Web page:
Accomplished by Amanda Quain, Can be read in a few nights depending on your speed, Young Adult

While I did a mini review of Accomplished in my Pride & Prejudice adjacent reel on Instagram (which, if you’re a P&Pfan, you should really check it out), I wanted to do a more complete review because there are a lot of nuances I could not capture in that review.

Unlike other P&P retellings, Accomplished does not follow any of the sisters. Rather, it is a contemporary story that centers on Georgiana (Georgie) Darcy. (Honest to goodness, Sanditon has ensured I will only hear that name said one way.) Georgiana is in the midst of her high school education. Her big brother, Fitz, is attending a local college. Unlike in P&P, they are not close. They used to be, but the events of the prior year created a strain in their relationship.

You see, Georgie ended up in an abusive relationship when she dated Wickham Foster. Ish hit the fan and Georgie took the fall along with Wickham. Now, months out of the relationship, Georgie is trying to rebuild her life, rebuild her reputation with her fellow marching band mates, rebuild her relationship with Fitz, and keep her brother from falling in love. Easy, right? *cue pensive Austenian music*

Accomplished is truly one of the best books I’ve read so far this year. Georgie’s plan is a classic mix of teenager desperation and exuberance. But what makes Accomplished so good, and what makes it an important read, is the way Quain handles the aftermath of a toxic relationship. Wickham is rightfully portrayed as the abusive/toxic character he is. Georgie is realistically portrayed as someone who is no longer sure who she is thanks to the lingering impact of his abusive/isolating manner.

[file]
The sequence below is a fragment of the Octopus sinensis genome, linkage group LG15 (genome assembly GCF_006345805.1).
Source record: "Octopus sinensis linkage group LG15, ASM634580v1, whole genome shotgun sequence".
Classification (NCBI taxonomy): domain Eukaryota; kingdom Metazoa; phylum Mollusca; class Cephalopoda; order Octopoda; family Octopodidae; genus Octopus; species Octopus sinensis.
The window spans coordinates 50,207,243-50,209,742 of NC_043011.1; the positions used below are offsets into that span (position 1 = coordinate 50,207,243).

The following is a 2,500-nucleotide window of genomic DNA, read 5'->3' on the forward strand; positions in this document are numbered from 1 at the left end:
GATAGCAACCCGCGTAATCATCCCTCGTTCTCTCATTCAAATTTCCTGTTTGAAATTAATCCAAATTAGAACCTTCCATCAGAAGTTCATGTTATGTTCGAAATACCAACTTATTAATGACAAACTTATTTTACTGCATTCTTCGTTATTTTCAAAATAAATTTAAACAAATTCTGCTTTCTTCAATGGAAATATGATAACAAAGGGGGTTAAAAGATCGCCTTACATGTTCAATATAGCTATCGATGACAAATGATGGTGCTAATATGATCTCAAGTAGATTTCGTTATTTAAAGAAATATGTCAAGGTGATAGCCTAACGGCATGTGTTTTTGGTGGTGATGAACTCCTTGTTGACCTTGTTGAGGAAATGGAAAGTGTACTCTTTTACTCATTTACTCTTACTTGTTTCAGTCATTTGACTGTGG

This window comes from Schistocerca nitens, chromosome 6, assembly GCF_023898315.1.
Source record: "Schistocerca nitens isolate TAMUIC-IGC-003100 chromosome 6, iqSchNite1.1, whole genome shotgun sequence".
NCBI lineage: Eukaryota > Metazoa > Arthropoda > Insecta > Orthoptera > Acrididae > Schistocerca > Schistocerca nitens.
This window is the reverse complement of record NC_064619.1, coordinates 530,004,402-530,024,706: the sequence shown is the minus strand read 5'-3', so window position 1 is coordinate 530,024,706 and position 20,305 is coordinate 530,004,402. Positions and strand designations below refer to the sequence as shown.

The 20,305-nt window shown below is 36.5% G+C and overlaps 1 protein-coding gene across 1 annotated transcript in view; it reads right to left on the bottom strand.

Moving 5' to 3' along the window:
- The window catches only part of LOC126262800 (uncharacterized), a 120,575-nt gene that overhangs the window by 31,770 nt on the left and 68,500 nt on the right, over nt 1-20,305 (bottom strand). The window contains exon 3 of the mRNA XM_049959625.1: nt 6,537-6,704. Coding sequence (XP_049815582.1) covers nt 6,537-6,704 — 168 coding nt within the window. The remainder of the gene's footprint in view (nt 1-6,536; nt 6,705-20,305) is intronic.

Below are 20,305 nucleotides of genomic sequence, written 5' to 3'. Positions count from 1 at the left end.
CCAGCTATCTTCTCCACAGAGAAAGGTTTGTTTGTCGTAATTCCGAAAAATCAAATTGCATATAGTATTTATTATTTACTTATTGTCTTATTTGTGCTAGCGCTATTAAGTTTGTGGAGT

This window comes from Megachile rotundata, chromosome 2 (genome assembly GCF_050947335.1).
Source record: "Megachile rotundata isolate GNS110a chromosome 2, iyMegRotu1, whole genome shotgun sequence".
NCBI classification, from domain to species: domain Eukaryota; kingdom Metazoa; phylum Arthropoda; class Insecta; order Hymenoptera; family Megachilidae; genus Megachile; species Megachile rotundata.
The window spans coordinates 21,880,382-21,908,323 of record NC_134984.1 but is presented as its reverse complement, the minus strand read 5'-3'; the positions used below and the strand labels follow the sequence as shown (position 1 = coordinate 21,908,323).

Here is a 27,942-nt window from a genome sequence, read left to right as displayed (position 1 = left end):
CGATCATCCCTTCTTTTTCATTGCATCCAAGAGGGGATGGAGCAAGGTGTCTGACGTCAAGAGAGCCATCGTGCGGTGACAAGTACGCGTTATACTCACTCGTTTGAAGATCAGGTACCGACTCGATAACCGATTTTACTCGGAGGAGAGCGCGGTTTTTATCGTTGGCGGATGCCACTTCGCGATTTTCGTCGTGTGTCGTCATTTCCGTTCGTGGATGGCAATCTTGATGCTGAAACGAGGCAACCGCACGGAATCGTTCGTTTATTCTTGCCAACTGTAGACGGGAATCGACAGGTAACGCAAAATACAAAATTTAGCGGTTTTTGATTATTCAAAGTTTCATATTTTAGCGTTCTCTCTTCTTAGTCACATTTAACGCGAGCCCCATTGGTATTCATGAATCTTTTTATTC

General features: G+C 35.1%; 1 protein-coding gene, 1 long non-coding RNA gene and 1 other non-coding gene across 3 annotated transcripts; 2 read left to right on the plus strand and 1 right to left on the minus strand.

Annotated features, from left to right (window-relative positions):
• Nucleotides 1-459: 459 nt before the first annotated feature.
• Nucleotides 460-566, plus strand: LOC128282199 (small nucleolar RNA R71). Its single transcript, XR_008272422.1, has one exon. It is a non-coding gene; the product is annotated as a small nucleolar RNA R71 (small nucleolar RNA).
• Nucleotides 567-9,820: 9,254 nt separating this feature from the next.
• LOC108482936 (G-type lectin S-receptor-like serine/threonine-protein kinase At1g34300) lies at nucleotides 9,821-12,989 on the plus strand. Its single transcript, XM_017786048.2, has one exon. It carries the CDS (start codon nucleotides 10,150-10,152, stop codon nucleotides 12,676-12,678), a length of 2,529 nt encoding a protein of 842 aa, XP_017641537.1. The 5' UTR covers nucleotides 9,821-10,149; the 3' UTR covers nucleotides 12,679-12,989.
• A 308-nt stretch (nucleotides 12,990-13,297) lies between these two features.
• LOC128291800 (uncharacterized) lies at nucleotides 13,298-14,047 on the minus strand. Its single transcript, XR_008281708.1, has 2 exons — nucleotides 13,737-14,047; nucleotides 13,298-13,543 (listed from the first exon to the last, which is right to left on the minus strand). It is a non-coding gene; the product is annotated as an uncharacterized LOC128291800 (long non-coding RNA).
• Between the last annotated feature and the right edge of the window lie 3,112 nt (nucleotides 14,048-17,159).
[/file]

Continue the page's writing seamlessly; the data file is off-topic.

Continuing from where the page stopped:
Photo of Accomplished by Amanda Quain alongside other Jane Austen books.

In fact, the entirety of the plot comes down to Georgie’s need to rediscover herself and the difficulty she has in fully breaking away from Wickham. There are not nearly enough books, especially YA books, that tackle this part of abusive relationships and Quain does it well. And, in the true Austen way, Quain also tackles issues of class privilege and gender expectations.

Because Accomplished runs adjacent to P&P, you don’t need to know the original or be an Austen fan to enjoy this book. Austen fans, however, will be delighted by the easter eggs peppered throughout the book and will find a much more satisfying ending for Wickham than what he got in P&P.

Fair warning: If you’re a crier, have a box of tissues nearby. You’re gonna need them.

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